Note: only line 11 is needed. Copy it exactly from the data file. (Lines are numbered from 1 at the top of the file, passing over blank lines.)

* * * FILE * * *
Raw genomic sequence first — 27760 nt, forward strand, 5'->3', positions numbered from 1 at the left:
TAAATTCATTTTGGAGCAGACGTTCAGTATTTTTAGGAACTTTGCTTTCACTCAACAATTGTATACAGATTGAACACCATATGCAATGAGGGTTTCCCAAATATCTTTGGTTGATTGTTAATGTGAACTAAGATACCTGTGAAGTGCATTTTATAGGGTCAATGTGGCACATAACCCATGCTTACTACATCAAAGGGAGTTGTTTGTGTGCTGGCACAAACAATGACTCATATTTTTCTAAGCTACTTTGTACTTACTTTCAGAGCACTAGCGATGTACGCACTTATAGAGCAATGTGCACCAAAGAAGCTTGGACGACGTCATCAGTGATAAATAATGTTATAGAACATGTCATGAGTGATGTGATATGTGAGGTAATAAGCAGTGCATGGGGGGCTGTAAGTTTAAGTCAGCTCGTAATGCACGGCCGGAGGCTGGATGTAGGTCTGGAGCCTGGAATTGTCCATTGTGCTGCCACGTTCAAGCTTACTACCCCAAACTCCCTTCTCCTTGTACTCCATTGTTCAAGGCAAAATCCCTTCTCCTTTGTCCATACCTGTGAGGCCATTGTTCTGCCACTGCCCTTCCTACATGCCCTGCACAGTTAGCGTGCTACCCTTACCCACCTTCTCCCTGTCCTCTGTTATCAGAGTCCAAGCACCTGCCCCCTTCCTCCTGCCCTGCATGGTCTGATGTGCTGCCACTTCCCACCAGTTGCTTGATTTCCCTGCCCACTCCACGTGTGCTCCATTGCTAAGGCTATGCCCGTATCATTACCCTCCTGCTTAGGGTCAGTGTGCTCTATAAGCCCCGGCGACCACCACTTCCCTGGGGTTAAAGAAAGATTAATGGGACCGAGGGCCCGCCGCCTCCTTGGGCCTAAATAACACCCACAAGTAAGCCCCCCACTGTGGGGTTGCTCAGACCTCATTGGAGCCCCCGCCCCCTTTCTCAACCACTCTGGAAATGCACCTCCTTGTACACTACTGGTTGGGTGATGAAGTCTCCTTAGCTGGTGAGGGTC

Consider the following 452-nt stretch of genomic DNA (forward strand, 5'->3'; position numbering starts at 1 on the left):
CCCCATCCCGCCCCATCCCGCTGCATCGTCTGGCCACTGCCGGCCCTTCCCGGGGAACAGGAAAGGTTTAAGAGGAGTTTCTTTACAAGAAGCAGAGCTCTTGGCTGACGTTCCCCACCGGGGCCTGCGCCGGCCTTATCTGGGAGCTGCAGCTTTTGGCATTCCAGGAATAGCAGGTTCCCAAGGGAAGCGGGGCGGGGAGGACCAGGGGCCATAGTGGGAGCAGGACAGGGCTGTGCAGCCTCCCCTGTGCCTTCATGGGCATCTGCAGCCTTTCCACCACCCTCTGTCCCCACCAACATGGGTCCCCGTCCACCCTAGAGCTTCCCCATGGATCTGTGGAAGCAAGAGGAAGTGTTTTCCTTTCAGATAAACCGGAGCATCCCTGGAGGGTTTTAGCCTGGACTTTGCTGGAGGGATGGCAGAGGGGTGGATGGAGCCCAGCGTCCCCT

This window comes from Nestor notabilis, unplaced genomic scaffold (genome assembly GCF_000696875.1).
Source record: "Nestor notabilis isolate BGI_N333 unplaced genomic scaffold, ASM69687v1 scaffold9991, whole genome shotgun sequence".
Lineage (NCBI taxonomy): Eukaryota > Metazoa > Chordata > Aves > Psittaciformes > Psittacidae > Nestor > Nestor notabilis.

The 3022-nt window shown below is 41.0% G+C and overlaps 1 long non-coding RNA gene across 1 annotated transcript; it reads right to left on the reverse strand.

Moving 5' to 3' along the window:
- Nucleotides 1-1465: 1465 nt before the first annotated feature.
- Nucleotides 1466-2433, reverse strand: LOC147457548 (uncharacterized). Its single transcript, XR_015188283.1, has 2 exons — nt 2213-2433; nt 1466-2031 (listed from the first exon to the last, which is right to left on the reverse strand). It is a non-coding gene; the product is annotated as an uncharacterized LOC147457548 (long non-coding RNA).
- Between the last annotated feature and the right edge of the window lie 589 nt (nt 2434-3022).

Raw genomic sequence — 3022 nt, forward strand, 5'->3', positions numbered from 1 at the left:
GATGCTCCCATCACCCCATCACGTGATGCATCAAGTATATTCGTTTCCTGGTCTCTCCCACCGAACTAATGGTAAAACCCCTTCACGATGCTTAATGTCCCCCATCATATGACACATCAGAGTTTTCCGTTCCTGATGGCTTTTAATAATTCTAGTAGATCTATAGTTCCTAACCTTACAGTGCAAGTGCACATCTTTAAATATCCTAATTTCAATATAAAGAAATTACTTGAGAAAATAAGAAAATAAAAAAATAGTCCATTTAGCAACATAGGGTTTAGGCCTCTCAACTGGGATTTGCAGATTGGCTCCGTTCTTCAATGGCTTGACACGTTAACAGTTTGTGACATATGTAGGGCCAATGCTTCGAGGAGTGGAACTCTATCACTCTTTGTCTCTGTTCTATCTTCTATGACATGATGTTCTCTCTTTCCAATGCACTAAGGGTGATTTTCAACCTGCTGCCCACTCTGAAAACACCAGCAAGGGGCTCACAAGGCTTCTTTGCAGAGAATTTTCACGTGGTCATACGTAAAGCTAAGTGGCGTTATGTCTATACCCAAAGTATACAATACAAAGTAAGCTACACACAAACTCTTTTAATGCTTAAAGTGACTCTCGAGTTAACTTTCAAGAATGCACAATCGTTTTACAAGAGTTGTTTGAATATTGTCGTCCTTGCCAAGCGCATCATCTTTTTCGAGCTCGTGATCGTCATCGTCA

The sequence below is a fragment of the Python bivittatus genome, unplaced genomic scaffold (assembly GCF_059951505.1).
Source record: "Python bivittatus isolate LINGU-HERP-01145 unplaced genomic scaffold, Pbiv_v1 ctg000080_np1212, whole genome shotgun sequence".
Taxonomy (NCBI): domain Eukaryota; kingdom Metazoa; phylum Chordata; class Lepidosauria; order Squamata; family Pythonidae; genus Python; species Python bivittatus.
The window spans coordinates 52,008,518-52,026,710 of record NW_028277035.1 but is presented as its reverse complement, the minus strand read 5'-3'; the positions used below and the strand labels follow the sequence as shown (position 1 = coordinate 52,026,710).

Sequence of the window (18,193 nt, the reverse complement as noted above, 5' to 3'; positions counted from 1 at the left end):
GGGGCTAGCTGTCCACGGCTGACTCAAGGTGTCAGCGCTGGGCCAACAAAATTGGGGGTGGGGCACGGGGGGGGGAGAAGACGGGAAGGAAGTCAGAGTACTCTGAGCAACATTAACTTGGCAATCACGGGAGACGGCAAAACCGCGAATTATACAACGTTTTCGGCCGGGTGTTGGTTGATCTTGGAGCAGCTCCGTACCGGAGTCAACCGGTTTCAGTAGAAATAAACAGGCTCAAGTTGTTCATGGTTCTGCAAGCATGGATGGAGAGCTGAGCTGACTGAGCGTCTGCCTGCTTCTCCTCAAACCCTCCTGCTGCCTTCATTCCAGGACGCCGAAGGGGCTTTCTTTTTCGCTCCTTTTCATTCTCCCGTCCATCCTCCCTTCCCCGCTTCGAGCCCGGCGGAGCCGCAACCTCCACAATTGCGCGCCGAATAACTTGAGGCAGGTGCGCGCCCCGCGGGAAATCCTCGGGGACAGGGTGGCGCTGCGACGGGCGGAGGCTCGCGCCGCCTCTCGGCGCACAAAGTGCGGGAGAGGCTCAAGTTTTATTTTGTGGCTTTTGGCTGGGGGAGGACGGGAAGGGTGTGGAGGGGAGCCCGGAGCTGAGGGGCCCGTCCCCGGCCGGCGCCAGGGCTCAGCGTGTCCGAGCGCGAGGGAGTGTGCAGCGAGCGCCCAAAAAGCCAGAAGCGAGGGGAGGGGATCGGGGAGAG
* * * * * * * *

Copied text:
- Nucleotides 1466-2433, reverse strand: LOC147457548 (uncharacterized). Its single transcript, XR_015188283.1, has 2 exons — nt 2213-2433; nt 1466-2031 (listed from the first exon to the last, which is right to left on the reverse strand). It is a non-coding gene; the product is annotated as an uncharacterized LOC147457548 (long non-coding RNA).